From bliss to the edge of death: how the Pill almost killed me
I will never forget the night my life changed forever. That night, I woke up with a deep stabbing pain in my chest. Each breath felt like a thin knife in my lungs. Even today, I cannot understand how a completely healthy 25-year-old woman could suffer the blow I discovered that night. This is my story.
When I was sixteen, I began having horrible cramps throughout my period. I would spend the day throwing up and passing out from the pain. My doctor told me that I had two options. I could take a pain pill a few days prior to starting my period or I could go on the Pill. Without regular cycles, I was unable to use pain pills successfully. So, as a young teen, my doctor put me on birth control pills.
I was on the Pill for ten years on and off. Each time that I tried to go off the Pill, I would have a few quiet months that would eventually culminate in debilitating pain and going back on the Pill. I couldn’t continue to live with the pain and passing out. Even after marrying my husband, I continued to take the Pill only for my pain. I would never have imagined that birth control pills would eventually cause me more pain than I had ever felt.
In October 2014, I went off the Pill hoping to get pregnant. Unfortunately, my body had forgotten how to regulate itself. When I went to my obstetrician for help, it was the first time someone told me that the pain I suffered with each period was probably endometriosis. I sought help from a fertility specialist and he put on the Pill for a second time while waiting for surgery.
One night as I snuggled with my husband and dog, I felt a deep pain in my chest. I could not understand why my chest hurt so much. I thought, I must have indigestion at best or at worst, I was having some sort of asthma attack. I took some Benadryl and went to sleep. At midnight I woke up coughing, gasping for air and in severe pain. So, I called my mom, a nurse, and asked what she thought I should do. She told me I should go to the hospital.
At the hospital, I was in so much pain that I could not lay flat without stabbing pains in my chest. The staff immediately stripped my clothes off, held me down and performed an EKG on my heart. Later, a CT scan confirmed that I had blood clots in both of my lungs. Pulmonary embolism. We were stunned. How does a healthy 25-year-old who does not smoke or have any other risk factors end up with blood clots?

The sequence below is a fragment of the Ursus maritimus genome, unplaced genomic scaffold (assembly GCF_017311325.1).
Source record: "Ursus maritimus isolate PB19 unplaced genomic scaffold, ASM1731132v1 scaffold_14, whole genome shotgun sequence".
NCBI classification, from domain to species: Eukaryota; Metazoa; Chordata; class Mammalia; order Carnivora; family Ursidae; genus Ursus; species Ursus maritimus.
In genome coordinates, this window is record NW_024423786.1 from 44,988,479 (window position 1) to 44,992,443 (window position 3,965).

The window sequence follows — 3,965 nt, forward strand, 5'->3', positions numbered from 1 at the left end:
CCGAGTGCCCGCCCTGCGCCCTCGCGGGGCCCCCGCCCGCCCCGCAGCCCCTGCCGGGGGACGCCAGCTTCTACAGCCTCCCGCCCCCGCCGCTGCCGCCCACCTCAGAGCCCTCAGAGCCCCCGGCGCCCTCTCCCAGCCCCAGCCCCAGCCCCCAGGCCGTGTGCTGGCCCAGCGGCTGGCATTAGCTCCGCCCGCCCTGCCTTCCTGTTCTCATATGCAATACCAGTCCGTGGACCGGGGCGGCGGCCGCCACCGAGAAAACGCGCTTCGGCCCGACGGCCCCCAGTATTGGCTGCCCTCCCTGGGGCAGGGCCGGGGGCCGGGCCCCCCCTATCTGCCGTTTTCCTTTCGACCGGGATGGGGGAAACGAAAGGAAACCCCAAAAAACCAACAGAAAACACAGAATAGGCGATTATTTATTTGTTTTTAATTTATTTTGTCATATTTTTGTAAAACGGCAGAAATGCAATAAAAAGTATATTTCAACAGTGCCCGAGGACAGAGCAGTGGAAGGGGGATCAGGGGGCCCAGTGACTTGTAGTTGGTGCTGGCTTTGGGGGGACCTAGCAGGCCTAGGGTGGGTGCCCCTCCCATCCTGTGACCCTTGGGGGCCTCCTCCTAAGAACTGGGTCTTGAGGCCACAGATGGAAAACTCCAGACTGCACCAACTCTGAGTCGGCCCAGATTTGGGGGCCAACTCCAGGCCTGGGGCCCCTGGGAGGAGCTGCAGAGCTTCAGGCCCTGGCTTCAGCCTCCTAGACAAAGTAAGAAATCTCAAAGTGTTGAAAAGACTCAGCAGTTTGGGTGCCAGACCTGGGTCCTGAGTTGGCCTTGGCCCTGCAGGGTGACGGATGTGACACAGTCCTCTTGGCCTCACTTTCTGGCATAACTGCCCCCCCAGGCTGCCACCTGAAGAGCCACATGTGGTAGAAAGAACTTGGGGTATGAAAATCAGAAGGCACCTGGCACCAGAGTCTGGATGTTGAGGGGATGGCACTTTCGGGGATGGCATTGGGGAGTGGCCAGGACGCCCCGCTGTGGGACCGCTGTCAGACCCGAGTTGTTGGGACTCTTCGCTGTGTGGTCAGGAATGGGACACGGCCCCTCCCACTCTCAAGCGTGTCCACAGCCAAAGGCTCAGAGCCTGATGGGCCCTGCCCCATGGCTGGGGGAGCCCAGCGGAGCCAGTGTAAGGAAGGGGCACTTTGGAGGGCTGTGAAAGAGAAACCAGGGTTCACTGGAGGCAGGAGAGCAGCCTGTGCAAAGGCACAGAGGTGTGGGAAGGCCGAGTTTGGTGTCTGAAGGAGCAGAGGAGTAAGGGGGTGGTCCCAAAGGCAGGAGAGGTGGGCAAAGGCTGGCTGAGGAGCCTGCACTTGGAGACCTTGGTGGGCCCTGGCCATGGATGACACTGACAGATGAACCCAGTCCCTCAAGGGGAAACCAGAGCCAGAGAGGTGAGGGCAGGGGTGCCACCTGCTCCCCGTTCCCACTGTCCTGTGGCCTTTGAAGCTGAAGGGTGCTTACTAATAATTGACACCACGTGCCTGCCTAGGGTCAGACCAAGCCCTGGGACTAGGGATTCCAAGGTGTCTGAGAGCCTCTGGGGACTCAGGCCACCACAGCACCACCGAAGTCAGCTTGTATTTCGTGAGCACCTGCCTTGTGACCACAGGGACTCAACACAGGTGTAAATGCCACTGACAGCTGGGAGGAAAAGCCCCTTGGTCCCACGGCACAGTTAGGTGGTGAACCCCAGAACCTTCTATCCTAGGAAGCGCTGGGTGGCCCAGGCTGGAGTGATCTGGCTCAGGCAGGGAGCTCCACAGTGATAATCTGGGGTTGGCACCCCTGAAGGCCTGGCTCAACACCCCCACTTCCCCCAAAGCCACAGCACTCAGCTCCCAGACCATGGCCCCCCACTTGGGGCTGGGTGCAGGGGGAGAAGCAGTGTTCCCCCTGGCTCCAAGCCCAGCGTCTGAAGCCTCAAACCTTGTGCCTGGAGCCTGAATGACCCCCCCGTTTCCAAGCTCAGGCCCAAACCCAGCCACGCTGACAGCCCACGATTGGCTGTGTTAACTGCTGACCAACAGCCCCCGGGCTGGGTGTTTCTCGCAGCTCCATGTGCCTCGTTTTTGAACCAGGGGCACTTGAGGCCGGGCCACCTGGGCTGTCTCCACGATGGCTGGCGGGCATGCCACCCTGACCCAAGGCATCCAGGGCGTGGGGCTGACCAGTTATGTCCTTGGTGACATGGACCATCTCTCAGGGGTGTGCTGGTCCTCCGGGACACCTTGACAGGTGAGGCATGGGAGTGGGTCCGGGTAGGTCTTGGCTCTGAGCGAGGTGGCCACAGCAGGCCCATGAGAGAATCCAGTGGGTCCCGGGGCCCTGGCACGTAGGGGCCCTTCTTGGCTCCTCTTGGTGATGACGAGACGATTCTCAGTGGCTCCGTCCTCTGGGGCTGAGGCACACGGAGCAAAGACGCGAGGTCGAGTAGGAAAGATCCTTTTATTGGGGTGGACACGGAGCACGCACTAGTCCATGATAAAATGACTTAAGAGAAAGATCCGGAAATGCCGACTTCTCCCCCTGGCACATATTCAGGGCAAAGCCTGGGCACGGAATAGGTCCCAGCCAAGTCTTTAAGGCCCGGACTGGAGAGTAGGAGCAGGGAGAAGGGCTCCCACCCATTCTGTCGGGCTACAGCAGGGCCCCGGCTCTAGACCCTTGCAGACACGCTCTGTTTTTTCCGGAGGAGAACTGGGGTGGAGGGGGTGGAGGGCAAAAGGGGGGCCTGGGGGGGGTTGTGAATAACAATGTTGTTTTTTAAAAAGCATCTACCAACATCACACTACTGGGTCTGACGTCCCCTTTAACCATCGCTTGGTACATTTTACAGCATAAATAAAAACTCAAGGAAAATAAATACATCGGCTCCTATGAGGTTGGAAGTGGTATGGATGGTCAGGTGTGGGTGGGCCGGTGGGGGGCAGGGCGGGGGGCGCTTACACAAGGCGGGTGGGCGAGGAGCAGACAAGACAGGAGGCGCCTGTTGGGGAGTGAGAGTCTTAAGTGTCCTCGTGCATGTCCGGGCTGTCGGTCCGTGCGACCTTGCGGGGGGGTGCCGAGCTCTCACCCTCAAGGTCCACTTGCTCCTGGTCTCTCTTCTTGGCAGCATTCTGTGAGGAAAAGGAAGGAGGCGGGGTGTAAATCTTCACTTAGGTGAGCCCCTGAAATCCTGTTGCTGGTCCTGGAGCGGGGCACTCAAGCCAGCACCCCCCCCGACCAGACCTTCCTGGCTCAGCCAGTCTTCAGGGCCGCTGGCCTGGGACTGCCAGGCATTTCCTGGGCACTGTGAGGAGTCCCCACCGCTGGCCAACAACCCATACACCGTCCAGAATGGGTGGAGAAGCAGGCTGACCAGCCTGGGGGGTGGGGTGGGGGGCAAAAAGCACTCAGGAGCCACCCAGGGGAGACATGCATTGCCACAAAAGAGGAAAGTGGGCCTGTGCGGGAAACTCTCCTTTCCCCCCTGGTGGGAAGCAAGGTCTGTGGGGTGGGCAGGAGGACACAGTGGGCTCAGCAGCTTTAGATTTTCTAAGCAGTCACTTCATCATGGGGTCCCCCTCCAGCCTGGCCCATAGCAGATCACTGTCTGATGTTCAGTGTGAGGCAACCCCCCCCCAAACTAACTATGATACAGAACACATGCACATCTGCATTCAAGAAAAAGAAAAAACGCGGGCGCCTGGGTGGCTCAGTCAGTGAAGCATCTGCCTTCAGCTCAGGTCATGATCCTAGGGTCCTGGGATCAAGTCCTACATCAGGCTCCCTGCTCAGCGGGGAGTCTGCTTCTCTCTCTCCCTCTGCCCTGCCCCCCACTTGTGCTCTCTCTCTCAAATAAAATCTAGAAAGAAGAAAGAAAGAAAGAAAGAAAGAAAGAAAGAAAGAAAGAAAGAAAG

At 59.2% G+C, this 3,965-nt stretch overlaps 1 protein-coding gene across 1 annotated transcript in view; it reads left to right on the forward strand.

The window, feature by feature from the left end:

The next day the doctors told me that I should never take artificial hormones again, including the birth control pill. I was put on blood thinners for four months. For months, I couldn’t sing, go outside, or walk long distances without getting tired or having pain. Not being able to take deep breaths without pain resulted in a low energy level. Chores around the house became a burden. At work, I had to sit while teaching. I could not lift or use any of my crisis prevention training. I had to rely on others for any difficulties at work. My young body suddenly felt old. Even after months of healing, I know I will never be the same.
Libby at the hospital after her blood clots.
After going off of the blood thinners, genetic testing revealed I did not have Factor Five Leiden or any other genetic condition that would predispose me to blood clots. Doctors have not been able to give me a good explanation of why I joined the ranks of women who have been injured from the pill, but it happened.
Before this, I blissfully believed that the Pill was not dangerous. I never read the fine print that came with each of the packets I got from the pharmacy and do not remember ever being warned about the worst side effects. I know many who do read that fine print and think that they won’t be part of the small percentage of women who get hurt. After my experience, that small percentage feels a lot larger. I hope my story makes women think twice before taking a pill and thinking that it will solve all their problems.